The holiday season is the perfect time to declutter, organize, and ditch your extra stuff. You’re not only about to receive a lot more stuff, but decluttering your home will also help keep some of that holiday-induced stress at bay. And decluttering before the end of the year could also help you with a tax deduction in April.

One of the hardest parts about decluttering is finding a place to start. Some people like to start with the easy tasks first, but I like to jump into the biggest job. If I get nothing else decluttered, at least I’ve tackled that big problem that nags me the most. For me, it’s usually the garage and the hall closet. Where does your clutter pile up?

Rules of decluttering

Before you start decluttering, keep the following four rules in mind:

  1. Define the boundaries. Are you going to declutter a whole room, a closet, or a toy box? Whatever it may be, define exactly what you’re doing and stick to that plan so you don’t get sidetracked or overwhelmed.
  2. See exactly what you have so you’ll know what to keep and what to get rid of. Lay out all the items you’re working through and put them into three piles: keep, toss, and donate. If it’s not beautiful or useful, get rid of it. If it’s still in good condition, donate it.
  3. Consider placement. Is the item in the best place already? Would it be better tucked away in a basement closet or put in a handy spot near the kitchen to ensure it is even more useful?
  4. Organize. Before you put everything back in its place, think about how you will organize it and determine if you need any organizational solutions.

Some great places to declutter in your house are the kids’ rooms, the kitchen, and the living room. Help your children go through their old toys and identify what they’ve outgrown, no longer play with, or don’t like. This is easier around the holidays than it may be at other times of the year because you can tell the kids that their toys will go to kids who don’t have any. It’s a great way to declutter as well as to teach a life lesson of compassion.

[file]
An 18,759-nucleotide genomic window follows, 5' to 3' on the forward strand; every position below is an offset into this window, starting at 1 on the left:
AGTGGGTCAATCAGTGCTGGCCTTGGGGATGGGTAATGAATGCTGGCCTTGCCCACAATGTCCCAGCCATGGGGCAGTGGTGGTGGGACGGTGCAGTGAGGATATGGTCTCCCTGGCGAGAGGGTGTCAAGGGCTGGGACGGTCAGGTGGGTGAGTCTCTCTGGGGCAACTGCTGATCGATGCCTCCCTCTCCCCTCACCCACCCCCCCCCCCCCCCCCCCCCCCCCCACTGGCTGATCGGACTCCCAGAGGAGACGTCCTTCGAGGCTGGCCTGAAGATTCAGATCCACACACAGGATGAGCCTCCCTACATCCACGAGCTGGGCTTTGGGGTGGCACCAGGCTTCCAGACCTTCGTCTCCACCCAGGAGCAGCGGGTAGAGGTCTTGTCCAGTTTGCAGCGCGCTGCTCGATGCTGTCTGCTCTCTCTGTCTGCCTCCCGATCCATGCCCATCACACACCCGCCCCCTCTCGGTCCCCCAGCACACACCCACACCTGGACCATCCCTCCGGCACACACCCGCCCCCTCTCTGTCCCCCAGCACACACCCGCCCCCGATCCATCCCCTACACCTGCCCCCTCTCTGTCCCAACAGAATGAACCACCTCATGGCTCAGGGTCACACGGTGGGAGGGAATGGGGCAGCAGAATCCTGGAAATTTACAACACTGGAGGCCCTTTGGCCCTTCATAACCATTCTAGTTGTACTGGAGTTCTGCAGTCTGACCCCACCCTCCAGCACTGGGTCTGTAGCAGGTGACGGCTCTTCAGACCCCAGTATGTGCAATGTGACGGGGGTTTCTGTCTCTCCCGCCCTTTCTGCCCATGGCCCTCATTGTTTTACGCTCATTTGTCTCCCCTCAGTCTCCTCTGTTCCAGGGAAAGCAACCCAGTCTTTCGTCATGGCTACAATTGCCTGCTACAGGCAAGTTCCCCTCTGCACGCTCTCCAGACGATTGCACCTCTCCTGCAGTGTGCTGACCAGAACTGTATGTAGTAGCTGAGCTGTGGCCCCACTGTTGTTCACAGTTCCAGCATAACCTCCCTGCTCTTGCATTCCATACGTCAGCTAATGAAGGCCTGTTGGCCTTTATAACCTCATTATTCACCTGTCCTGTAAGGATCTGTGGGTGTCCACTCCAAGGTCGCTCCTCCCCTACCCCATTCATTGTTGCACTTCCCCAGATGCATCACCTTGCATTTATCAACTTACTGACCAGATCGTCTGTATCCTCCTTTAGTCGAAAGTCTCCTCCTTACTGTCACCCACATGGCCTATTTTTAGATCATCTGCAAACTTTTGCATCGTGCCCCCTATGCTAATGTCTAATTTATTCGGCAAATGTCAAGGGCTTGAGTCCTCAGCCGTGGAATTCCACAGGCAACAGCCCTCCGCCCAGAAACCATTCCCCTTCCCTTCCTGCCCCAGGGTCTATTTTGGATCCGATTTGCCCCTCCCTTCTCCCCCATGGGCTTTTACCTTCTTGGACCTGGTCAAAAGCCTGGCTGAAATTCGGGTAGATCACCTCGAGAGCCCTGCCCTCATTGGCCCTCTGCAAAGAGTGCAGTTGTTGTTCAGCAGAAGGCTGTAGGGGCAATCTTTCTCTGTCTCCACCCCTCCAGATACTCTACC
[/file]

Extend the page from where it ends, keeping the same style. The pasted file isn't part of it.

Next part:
The kitchen is typically the most-used part of a home and often gathers clutter quickly. Check through your gadgets and appliances—are there any you don’t need or can store somewhere else?

Since it is the holiday season, get rid of old decorations. People tend to let their decorations pile up without editing them down. So this year, check through what you already have and get rid of what you won’t use.

Rules of donating

If all this decluttering and organizing results in big piles of donations, that’s great—for both your community and your tax deduction. It’s actually quite easy to get a deduction on your taxes, but you need to follow these three rules, particularly if the value of your donation is more than $500:

  1. Prove what you donated.
  2. Prove that the items you donated were not junk.
  3. Prove the value of the goods you donated.

Taking photos or videos of the items can easily check off the first two. You can also get receipts from companies like Goodwill when you donate. If you’re busy around the holidays, leave it at photos and a list. You can take care of the itemizing of your donations at tax time using software like ItsDeductible, from Intuit, or DeductionPro, from H&R Block, to find the value of your goods. If anything you donate is worth more than $5,000, though, you will need a written appraisal.
If you have collectibles or other higher-priced items to get rid of, consider selling them on eBay or Craigslist. You won’t get a tax deduction, but you could still earn a little extra holiday spending cash.

Happy decluttering!